In other words, an interpretation of the text and context of Article 1(1) led the Tribunal to consider that the State parties to the treaty wanted an ample definition of what could constitute an investment, but within certain categories that are also broad, but not unlimited. Otherwise, the examples could be expanded to include any asset whatsoever, and would become useless or meaningless. In sum, sovereign debt is an instrument of government monetary and economic policy and its impact at the local and international levels makes it an important tool for the handling of social and economic policies of a State. It cannot, thus, be equated to private indebtedness or corporate debt. It was clear to the Tribunal that the list of investments contained in Article 1(1) of the Slovakia-Greece BIT does not include the language of the Italy-Argentina BIT from which the Abaclat tribunal derived its conclusions on admissibility and jurisdiction, and specifically, does not contain any reference to “obligations” or to “securities,” much less to public titles or obligations. The express inclusion of debentures issued by companies and the omission of any other reference to bonds or to public obligations in the treaty must be given some meaning for purposes of the interpretation of the text and context of the treaty.
In a statement that is likely to have far reaching consequences, the tribunal argued: “A Tribunal should not lightly expand the language of a treaty so as to conclude that a general reference to “claims to money” includes bonds or other securities issued by a State, where there is no indication that the State parties intended to do so.” The Tribunal concluded that neither of the Claimants is an investor with an investment as defined in Article 1(1) (c) of the Slovakia-Greece BIT and in Article 1(1) (c) of the Cyprus-Greece BIT.
It will be interesting to see what the effect of this decision will be on the debate as to the need of ISDS in TTIP. The Greek win weakens the arguments of opponents by showing that investors do not always win and that tribunals are not always investor biased (the language of the Tribunal here makes this clear). The case however also weakens the arguments of the European Commission as to the need to codify standards to prevent ever expanding definitions of investor rights (it did not happen in this case).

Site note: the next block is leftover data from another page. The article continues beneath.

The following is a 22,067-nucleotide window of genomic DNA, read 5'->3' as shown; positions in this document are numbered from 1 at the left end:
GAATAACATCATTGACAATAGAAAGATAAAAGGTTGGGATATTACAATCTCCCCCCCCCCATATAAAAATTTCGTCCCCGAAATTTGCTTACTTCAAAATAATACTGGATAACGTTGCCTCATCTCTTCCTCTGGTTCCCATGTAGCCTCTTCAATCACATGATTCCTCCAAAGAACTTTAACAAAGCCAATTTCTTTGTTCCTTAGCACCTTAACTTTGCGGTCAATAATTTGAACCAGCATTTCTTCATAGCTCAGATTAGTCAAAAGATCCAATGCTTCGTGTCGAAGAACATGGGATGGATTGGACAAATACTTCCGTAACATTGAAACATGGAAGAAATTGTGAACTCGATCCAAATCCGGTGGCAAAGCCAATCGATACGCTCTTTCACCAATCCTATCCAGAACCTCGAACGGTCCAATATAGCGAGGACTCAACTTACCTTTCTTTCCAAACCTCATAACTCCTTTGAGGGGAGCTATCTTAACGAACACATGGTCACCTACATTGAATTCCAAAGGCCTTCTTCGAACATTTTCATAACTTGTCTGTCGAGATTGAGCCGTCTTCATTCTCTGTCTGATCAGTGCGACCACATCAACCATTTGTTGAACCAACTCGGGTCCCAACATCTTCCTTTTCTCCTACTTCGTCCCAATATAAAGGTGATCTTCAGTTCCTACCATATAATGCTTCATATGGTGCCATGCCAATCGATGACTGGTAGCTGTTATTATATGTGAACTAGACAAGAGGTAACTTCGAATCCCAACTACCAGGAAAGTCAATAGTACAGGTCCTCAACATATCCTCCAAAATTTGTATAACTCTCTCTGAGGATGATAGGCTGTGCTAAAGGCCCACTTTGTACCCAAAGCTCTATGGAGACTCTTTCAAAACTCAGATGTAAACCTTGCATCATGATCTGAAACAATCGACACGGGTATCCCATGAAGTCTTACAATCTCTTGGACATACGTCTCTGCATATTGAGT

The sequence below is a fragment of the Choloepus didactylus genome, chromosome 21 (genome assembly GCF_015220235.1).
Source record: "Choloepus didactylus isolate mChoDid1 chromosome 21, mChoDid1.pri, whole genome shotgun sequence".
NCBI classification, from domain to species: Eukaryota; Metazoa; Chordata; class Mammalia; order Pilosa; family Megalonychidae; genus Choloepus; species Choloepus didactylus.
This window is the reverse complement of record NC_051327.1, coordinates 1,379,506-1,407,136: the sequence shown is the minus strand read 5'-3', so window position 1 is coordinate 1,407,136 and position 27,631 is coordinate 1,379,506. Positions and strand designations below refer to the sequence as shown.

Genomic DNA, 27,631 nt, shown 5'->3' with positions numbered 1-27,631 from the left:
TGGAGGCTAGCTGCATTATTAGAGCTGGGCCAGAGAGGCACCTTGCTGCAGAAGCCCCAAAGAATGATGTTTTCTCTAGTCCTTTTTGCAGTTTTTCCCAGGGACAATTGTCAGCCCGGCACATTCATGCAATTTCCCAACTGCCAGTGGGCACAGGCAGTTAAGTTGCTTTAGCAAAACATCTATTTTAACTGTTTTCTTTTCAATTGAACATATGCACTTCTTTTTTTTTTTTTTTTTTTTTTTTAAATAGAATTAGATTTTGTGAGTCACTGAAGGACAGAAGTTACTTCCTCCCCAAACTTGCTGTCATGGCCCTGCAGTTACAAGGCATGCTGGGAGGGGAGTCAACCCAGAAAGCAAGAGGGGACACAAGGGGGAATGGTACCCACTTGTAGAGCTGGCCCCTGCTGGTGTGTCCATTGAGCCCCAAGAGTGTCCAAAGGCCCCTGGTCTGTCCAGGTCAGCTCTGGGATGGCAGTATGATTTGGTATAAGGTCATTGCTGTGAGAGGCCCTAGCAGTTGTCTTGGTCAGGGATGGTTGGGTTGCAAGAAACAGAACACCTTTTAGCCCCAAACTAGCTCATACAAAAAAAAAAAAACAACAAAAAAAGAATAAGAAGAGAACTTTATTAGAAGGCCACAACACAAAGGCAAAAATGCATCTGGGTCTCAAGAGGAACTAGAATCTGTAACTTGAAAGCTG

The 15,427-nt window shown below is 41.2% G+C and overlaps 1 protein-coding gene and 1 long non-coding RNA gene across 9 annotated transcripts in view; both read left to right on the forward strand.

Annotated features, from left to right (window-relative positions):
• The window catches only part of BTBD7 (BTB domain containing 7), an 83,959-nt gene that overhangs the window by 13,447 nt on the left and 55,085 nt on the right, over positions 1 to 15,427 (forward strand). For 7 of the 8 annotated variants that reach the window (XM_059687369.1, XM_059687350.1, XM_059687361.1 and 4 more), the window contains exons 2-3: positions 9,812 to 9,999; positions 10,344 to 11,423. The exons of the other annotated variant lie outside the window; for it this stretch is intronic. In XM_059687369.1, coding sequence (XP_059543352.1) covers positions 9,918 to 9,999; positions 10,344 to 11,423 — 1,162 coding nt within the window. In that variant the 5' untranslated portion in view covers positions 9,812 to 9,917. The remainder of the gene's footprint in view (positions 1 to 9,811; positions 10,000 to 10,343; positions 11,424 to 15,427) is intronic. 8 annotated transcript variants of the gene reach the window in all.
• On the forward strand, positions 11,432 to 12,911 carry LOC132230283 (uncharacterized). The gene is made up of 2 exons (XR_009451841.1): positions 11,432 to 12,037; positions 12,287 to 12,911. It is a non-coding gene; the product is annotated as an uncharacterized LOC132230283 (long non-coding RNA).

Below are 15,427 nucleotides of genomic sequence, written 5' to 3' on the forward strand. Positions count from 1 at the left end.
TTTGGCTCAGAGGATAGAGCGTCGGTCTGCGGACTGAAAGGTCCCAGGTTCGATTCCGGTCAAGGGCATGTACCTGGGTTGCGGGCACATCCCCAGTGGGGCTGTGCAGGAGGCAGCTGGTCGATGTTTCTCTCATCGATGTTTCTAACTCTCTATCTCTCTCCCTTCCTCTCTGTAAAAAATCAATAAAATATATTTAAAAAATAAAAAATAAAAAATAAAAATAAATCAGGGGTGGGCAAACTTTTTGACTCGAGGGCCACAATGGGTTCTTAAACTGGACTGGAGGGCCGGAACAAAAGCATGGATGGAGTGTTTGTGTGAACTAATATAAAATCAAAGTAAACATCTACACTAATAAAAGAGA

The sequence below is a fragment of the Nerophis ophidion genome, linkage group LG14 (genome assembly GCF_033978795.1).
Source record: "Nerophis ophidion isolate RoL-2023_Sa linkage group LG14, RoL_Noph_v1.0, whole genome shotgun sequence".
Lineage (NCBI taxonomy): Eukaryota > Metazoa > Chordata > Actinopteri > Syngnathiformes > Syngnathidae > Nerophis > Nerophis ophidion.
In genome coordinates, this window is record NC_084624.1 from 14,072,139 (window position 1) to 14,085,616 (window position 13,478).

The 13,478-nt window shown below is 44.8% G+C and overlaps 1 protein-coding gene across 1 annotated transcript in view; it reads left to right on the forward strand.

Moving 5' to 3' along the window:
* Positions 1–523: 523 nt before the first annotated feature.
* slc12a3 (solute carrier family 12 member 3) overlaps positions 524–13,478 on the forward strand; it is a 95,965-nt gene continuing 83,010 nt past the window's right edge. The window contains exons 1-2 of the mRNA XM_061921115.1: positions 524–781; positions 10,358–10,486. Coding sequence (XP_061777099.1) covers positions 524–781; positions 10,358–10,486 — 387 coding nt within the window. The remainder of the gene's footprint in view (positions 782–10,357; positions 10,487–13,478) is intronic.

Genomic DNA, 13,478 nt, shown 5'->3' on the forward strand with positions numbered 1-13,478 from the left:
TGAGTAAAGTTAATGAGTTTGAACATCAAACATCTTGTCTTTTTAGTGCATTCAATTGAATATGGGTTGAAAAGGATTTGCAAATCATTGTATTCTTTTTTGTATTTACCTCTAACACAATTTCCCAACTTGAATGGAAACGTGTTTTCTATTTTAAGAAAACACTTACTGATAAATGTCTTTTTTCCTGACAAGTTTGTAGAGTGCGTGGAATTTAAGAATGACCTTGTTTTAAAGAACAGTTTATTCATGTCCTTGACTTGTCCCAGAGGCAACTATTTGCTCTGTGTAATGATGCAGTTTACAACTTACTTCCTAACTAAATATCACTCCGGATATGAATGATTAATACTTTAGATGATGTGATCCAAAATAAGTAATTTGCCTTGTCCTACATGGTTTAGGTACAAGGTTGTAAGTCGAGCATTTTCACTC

The case was expensive to defend for Greece, the fees of Cleary Gottlieb Steen & Hamilton LLP (the main lawyers) exceed €4,650,000, with the arbitration cost (for the respondent) being US$300,000. The costs were higher for the claimant, exceeding US$500,500,000. In the case of Greece, these are costs worth paying for, considering the damage the uncertainty of a full trial would have caused to market expectations (see what happened in Argentina after the Griesa judgement). A good result for Tsipras’ government who has other things on its mind.
But there is a catch. Postova lost on jurisdiction because of the exact wording of the BIT it was relying on. Other investors from one of the 43 states Greece holds BITs with may have better luck. Bondholder BIT based arbitrations remain a danger therefore for Greece; and as we well know, there is no doctrine of precedent in ICSID arbitrations.
The full Postova award is available here
For an analysis of the substantive issues raised by the case click here
For a discussion on Abaclat and its consequences click here